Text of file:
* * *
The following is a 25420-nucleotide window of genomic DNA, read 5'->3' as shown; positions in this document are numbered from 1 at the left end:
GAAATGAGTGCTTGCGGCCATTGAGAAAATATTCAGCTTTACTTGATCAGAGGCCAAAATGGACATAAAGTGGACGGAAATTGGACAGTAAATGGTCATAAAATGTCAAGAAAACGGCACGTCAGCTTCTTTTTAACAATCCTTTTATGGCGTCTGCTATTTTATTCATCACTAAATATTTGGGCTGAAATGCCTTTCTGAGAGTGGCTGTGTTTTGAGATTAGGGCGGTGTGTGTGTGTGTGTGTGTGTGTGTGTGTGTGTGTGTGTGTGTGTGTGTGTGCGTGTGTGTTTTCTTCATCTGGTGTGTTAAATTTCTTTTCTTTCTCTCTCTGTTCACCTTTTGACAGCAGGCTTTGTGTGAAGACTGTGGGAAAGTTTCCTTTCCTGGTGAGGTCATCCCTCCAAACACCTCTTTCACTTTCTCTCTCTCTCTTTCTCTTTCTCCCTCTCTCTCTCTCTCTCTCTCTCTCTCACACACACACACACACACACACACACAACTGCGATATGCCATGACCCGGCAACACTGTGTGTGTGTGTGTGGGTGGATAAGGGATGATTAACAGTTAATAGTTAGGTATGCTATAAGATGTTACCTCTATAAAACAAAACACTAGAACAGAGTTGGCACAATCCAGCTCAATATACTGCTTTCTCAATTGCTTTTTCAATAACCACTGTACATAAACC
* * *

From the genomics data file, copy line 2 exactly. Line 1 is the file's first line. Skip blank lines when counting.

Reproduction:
GAAATGAGTGCTTGCGGCCATTGAGAAAATATTCAGCTTTACTTGATCAGAGGCCAAAATGGACATAAAGTGGACGGAAATTGGACAGTAAATGGTCATAAAATGTCAAGAAAACGGCACGTCAGCTTCTTTTTAACAATCCTTTTATGGCGTCTGCTATTTTATTCATCACTAAATATTTGGGCTGAAATGCCTTTCTGAGAGTGGCTGTGTTTTGAGATTAGGGCGGTGTGTGTGTGTGTGTGTGTGTGTGTGTGTGTGTGTGTGTGTGTGTGTGTGTGCGTGTGTGTTTTCTTCATCTGGTGTGTTAAATTTCTTTTCTTTCTCTCTCTGTTCACCTTTTGACAGCAGGCTTTGTGTGAAGACTGTGGGAAAGTTTCCTTTCCTGGTGAGGTCATCCCTCCAAACACCTCTTTCACTTTCTCTCTCTCTCTTTCTCTTTCTCCCTCTCTCTCTCTCTCTCTCTCTCTCTCACACACACACACACACACACACACACAACTGCGATATGCCATGACCCGGCAACACTGTGTGTGTGTGTGTGGGTGGATAAGGGATGATTAACAGTTAATAGTTAGGTATGCTATAAGATGTTACCTCTATAAAACAAAACACTAGAACAGAGTTGGCACAATCCAGCTCAATATACTGCTTTCTCAATTGCTTTTTCAATAACCACTGTACATAAACC